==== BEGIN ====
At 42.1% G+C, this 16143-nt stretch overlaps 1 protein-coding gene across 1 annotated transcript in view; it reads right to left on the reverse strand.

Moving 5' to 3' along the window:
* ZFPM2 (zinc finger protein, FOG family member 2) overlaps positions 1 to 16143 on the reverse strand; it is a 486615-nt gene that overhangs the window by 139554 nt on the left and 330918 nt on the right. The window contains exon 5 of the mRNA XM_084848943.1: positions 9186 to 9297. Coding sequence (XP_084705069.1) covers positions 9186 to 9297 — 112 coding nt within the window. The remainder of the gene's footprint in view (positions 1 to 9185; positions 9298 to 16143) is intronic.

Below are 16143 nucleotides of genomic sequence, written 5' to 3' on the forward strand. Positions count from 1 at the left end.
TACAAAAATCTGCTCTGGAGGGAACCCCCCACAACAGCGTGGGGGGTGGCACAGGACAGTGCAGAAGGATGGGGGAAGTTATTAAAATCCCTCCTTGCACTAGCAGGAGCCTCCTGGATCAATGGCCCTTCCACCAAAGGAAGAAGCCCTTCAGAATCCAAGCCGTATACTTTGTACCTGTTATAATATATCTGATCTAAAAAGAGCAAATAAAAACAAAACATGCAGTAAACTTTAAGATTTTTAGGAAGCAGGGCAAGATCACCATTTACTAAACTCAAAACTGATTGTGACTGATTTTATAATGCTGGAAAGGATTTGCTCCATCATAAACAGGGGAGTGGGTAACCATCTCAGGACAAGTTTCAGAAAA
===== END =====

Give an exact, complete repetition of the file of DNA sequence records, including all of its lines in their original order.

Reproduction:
At 42.1% G+C, this 16143-nt stretch overlaps 1 protein-coding gene across 1 annotated transcript in view; it reads right to left on the reverse strand.

Moving 5' to 3' along the window:
* ZFPM2 (zinc finger protein, FOG family member 2) overlaps positions 1 to 16143 on the reverse strand; it is a 486615-nt gene that overhangs the window by 139554 nt on the left and 330918 nt on the right. The window contains exon 5 of the mRNA XM_084848943.1: positions 9186 to 9297. Coding sequence (XP_084705069.1) covers positions 9186 to 9297 — 112 coding nt within the window. The remainder of the gene's footprint in view (positions 1 to 9185; positions 9298 to 16143) is intronic.

Below are 16143 nucleotides of genomic sequence, written 5' to 3' on the forward strand. Positions count from 1 at the left end.
TACAAAAATCTGCTCTGGAGGGAACCCCCCACAACAGCGTGGGGGGTGGCACAGGACAGTGCAGAAGGATGGGGGAAGTTATTAAAATCCCTCCTTGCACTAGCAGGAGCCTCCTGGATCAATGGCCCTTCCACCAAAGGAAGAAGCCCTTCAGAATCCAAGCCGTATACTTTGTACCTGTTATAATATATCTGATCTAAAAAGAGCAAATAAAAACAAAACATGCAGTAAACTTTAAGATTTTTAGGAAGCAGGGCAAGATCACCATTTACTAAACTCAAAACTGATTGTGACTGATTTTATAATGCTGGAAAGGATTTGCTCCATCATAAACAGGGGAGTGGGTAACCATCTCAGGACAAGTTTCAGAAAA